Named Persons based on ‘dubious philosophy’, warns Scots editor

Alex Massie, Scotland Editor of The Spectator and a regular columnist in The Times, has raised concerns about the “dubious philosophy” influencing the Named Person scheme.

Massie, in a comment piece for The Times, said: “Giving every child in Scotland a named person responsible for, at least to some degree, their welfare subtly changes the social contract between the state and its citizens. It redefines the game.”

Whilst acknowledging that most parents “may never have any dealings with their child’s named person”, he commented, “but that is not entirely relevant”.

He said: “The point is that the state now operates, officially, on the presumption that every child might be at risk, because you can never be too sure, or too safe.

“If there is no immediate presumption of guilt, there remains the presumption that you could be guilty. So better to be safe than sorry”.

“That”, Massie states, “is a much larger change in philosophy than the government is prepared to admit”.

He said: “The government is at pains to assure us that the legislation is largely symbolic; a reiteration of “best practice” methods and unlikely to have much, if any, impact on the vast majority of parents. It will hardly be noticed. In which case, you may ask, is it really worth pursuing?”

Affirming the importance of “symbolism”, he remarks: “The message sent to the citizens by their government is not a trivial concern. It tells us something about our society”.

Massie says the message the Government is sending in this instance is that it “does not trust the people”.

“The named person provision, it seems, crosses an important line”, he asserts.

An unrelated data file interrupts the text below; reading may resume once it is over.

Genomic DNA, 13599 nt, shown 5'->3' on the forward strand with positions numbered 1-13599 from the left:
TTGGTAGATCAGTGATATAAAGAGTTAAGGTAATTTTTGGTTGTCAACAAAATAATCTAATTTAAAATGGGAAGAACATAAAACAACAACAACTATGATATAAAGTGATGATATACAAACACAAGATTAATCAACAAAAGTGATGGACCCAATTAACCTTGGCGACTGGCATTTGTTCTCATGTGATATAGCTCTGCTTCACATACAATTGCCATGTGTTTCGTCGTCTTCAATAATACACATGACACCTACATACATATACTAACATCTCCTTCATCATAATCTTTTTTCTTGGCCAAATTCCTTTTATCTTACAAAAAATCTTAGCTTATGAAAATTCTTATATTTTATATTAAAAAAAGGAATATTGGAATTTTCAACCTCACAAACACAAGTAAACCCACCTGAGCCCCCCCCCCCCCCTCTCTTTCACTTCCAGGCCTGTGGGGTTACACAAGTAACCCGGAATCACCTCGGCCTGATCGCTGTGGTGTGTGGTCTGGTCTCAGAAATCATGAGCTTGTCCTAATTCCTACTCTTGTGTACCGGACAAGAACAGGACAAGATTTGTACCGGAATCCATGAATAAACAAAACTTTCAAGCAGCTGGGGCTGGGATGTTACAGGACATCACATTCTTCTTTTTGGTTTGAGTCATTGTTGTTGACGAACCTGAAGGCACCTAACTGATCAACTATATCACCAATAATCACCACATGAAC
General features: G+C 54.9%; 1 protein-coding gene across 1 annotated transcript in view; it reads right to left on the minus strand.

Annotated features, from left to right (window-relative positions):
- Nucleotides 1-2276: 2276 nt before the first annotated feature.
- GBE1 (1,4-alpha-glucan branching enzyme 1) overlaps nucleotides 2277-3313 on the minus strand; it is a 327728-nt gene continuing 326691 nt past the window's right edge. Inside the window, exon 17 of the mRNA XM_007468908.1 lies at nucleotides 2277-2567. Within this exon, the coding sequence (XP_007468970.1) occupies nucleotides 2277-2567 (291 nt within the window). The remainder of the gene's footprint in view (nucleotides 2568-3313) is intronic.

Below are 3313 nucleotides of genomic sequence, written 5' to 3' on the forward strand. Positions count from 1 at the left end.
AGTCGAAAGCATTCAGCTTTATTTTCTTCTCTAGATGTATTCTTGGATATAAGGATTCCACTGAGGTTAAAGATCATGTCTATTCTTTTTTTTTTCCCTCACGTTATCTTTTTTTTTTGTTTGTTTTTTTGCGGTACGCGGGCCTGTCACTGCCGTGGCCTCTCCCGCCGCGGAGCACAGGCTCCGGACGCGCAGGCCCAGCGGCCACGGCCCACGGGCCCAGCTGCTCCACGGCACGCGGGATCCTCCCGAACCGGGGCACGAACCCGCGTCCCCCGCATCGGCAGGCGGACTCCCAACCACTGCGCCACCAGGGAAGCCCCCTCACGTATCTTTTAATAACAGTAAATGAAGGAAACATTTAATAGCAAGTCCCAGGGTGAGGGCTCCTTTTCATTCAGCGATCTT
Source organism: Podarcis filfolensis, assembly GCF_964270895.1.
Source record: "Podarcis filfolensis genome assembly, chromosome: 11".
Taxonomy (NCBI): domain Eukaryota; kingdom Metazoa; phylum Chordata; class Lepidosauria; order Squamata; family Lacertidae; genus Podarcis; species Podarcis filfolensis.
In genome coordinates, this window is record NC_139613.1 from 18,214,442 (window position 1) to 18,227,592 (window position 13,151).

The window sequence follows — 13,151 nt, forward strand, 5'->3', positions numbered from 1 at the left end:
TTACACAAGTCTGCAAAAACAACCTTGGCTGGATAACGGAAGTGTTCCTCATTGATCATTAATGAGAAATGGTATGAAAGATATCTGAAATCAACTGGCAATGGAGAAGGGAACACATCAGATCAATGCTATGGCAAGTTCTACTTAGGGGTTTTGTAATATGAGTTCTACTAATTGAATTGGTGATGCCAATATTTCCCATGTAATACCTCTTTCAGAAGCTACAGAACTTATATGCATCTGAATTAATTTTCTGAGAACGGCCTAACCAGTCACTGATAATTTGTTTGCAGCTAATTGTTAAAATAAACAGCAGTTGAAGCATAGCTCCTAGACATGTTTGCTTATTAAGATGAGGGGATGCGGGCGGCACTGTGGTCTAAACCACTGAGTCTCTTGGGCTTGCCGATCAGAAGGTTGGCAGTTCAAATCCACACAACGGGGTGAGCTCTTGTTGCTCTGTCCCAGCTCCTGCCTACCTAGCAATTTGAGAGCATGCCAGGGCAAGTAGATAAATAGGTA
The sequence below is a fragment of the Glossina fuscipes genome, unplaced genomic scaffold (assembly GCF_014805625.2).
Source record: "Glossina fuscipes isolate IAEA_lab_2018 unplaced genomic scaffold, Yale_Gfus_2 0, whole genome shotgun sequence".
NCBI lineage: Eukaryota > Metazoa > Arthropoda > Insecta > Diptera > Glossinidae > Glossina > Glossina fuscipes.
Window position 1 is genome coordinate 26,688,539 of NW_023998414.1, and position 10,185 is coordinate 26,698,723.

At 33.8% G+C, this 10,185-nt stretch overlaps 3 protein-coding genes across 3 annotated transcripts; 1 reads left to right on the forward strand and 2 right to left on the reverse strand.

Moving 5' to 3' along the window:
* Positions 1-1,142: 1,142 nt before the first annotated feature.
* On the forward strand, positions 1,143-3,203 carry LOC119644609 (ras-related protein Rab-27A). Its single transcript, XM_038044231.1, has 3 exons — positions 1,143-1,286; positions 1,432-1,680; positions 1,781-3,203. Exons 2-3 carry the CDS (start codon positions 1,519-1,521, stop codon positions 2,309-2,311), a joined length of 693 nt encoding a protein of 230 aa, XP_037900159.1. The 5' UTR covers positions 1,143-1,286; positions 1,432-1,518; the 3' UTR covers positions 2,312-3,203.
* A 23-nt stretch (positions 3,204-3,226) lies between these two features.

Massie continues: “The existing safety net that is supposed to check vulnerable children is as valuable as it is depressingly necessary. No one of sense wishes to see it removed.”

But he emphasises: “There remains a difference, however, between a safety net and a surveillance system. I am sure ministers and children’s charities are sincere when they insist that the named person provision is well intentioned and, as much as anything else, box-ticking. Nevertheless, it is also something else, and that something else is more sinister.

Seemingly unconvinced by the Named Person proposals, Massie says: “You need not be a libertarian in a tinfoil hat — though I have my moments in that regard — to feel a frisson of unease about this. Equally, you need not be a fervent believer in the laws of slippery slopes to appreciate that once implemented, the duties required of the named person are more likely to grow with time than be trimmed by prudence”.

He adds: “Of course, the idea is justified by the age-old claim that ‘if it saves one vulnerable life’ then it will be worth it. This too is well intentioned, but it misses the point. No one wishes to endanger at-risk children, but it’s justified to think that there is already a large and complex system designed to minimise those risks. But sometimes, appallingly, that system proves insufficient.

Massie concluded: “If you consider the odds, and human nature, then the designated role in schools will prove insufficient in the future. The named person proposal is, like other government initiatives such as the Offensive Behaviour at Football and Threatening Communications Act, likely to prove both heavy handed and inadequate. That’s bad enough but not nearly as bad as its philosophical shortcomings. It is the government’s society, you see, and you just live here”.

Massie was commenting off the back of the recent news that a teacher who served as a Named Person for 200 pupils had been struck off the teaching register after being found guilty of child sex offences.

Original article “State guardians for an untrustworthy society”, published: Tuesday, 02 February 2016, The Times

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